Eliminating Threats on Public Lands

Public lands are essential to America’s birds as well as to recreation, energy production, and many other federal government priorities. We advocate for uses of public lands that prevent unnecessary risks to birds and other wildlife.

Western Bluebirds, Tom Grey

Open Pipes: An Entrapment Risk

Open pipes, used for marking mine claims, fence posts, and a variety of other purposes across the western U.S. landscape, are a significant cause of bird mortality for Western Bluebirds and many other species. Birds enter into these pipes and are unable to escape.

We’re working with federal agencies to eliminate the problem of pipe-induced mortality by using alternative materials and retrofitting structures that trap birds. In a significant step forward, the Bureau of Land Management (BLM) issued a directive in 2016 to their field managers to look out for and address this problem where they find it.

The BLM is also reaching out to mine claim holders with a brochure endorsed by both the mining industry and ABC to alert them to this danger and to encourage the use of safe replacement markers on active claims.  ABC followed up with a letter requesting their help to eliminate open pipes.

Photo: James BO Insogna/Shutterstock

Energy Development and Bird Habitats

Public lands are witnessing an energy boom that includes oil and gas drilling, coal mining, geothermal wells, wind and solar farms, and thousands of miles of newly proposed transmission lines to move electricity from remote public lands to urban areas.

The impacts of this have been significant and for some species, such as the Greater Sage-Grouse, particularly severe. We’re working to make energy development on public lands more sustainable; for example, our work on Bird-Smart Wind Energy advises on proper siting and management of wind energy facilities.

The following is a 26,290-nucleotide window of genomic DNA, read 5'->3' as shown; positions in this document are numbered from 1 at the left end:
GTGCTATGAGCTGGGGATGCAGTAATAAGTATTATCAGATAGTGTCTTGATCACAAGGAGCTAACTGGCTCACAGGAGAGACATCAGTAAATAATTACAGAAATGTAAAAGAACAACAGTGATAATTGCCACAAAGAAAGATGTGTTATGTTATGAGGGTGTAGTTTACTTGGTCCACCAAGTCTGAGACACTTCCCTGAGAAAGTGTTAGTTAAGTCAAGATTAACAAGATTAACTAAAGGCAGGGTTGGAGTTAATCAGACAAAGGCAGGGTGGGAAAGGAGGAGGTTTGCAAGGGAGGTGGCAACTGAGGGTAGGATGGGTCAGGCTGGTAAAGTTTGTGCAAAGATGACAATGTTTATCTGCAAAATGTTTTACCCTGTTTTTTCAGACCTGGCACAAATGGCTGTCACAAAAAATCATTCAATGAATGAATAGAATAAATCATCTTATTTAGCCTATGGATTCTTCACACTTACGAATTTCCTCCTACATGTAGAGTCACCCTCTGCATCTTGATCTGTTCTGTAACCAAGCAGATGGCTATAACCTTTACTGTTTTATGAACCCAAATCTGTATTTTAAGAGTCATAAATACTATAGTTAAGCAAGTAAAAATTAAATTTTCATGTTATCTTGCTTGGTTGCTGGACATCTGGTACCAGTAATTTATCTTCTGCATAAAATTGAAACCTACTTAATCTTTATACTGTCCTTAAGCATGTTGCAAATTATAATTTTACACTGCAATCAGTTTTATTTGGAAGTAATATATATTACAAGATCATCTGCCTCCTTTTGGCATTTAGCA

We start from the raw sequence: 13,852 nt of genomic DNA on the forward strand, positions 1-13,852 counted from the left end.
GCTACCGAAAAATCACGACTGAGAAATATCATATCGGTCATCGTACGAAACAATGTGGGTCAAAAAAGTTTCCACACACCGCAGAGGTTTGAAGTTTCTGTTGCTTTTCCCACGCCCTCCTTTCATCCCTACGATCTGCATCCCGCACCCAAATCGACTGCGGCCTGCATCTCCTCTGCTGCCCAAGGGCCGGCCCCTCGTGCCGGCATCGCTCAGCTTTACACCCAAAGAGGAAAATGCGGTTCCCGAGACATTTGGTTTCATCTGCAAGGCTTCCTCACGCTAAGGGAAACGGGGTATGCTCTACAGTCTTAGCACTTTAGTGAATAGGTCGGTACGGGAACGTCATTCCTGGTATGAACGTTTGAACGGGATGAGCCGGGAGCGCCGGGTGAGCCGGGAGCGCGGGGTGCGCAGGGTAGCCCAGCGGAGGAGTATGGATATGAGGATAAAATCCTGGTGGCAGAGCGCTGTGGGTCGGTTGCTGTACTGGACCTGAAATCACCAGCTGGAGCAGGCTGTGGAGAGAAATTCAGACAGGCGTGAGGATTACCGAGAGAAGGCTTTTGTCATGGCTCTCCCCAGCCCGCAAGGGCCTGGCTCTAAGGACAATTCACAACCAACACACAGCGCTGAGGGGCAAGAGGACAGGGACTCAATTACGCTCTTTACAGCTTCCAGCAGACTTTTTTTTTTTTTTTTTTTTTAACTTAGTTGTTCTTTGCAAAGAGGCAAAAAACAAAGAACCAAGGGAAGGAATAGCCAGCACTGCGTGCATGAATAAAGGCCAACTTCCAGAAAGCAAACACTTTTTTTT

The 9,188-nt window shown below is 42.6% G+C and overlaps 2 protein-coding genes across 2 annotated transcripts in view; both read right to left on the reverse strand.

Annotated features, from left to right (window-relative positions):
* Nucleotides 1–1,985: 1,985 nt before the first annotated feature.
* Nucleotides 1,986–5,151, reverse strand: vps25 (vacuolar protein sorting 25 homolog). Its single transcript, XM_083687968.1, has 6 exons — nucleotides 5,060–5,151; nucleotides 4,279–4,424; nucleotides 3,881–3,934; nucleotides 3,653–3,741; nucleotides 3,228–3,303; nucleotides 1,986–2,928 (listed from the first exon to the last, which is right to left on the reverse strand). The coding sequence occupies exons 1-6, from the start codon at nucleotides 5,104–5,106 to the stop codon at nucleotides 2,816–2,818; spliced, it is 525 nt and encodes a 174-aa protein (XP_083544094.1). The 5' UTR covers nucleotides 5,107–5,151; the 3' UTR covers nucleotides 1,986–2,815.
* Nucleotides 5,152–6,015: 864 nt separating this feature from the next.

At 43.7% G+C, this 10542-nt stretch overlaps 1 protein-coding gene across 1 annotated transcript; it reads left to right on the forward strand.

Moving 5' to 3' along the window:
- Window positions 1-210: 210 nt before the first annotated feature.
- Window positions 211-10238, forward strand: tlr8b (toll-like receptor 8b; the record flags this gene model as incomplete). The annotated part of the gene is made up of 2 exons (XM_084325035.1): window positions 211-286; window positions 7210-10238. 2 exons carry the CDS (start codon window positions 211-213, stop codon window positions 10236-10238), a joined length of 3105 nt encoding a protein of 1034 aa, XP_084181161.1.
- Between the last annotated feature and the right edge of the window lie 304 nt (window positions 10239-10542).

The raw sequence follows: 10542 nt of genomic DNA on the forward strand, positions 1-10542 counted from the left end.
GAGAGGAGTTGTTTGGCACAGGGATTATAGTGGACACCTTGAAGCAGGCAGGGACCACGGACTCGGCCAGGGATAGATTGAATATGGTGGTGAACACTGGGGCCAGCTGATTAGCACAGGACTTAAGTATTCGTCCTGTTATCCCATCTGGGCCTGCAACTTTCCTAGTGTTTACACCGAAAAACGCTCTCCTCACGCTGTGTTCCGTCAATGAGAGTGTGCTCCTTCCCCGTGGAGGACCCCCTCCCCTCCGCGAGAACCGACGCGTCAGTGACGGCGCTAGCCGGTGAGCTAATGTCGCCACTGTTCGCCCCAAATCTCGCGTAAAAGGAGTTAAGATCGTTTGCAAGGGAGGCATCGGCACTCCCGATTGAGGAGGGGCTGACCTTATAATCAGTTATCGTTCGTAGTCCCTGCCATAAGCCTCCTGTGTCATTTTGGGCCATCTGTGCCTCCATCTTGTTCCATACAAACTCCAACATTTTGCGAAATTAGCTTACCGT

The U.S. Fish and Wildlife Service is proposing to establish a permitting system for the incidental take of over 1,000 species of migratory birds protected by the Migratory Bird Treaty Act. Energy developments will be required to ensure that best management practices and effective mitigation measures are in place to minimize unintentional harm to migratory birds.

ABC is watching these developments carefully and will provide more information when available.

Bald Eagle on a deer, outdoorsman/Shutterstock

Lead Poisoning of Wild Birds

Lead is a deadly toxin that continues to be a mortality threat to birds. Despite a 1991 federal ban on lead shot for waterfowl hunting, lead ammunition is still commonly used for other hunting activities and for fishing.

As a result, lead poisoning remains a problem for birds: Hundreds of tons of lead are deposited in the environment annually by upland game bird hunting; deer, elk, bear, and other mammal hunting; and fishing.

With several good alternatives to lead available on the market, we advocate that hunters switch to non-lead alternatives.

Rufous Hummingbird, Maria Jeffs/Shutterstock

Dangerous Pesticides on Public Lands

 In 2014, a coalition of wildlife conservation and food safety organizations called on federal land managers to halt the use of dangerous neonicotinoid pesticides due to harm to pollinators. We sent letters in support of this ban to the Bureau of Land Management, National Park Service, and Forest Service.

The National Refuge System, managed by FWS, has already taken this important step for public safety and wildlife conservation. We applaud their effort and hope that others will follow suit.

Our own study, “The Impact of the Nation’s Most Widely Used Insecticides on Birds” shows that neonics are also deadly for birds.

Feral cat, Opachevsky Irina/Shutterstock

Cats and Other Invasive Species

Cats are the leading source of human-caused bird mortality in the U.S., and other invasive species such as feral pigs and Burmese pythons are also taking an increasingly heavy toll on birds. Unfortunately, populations of all of these invasive species, and many more, are found on our public lands.

ABC and professional societies of wildlife conservation scientists are calling on the federal government to develop a clear policy and strategy and address this problem.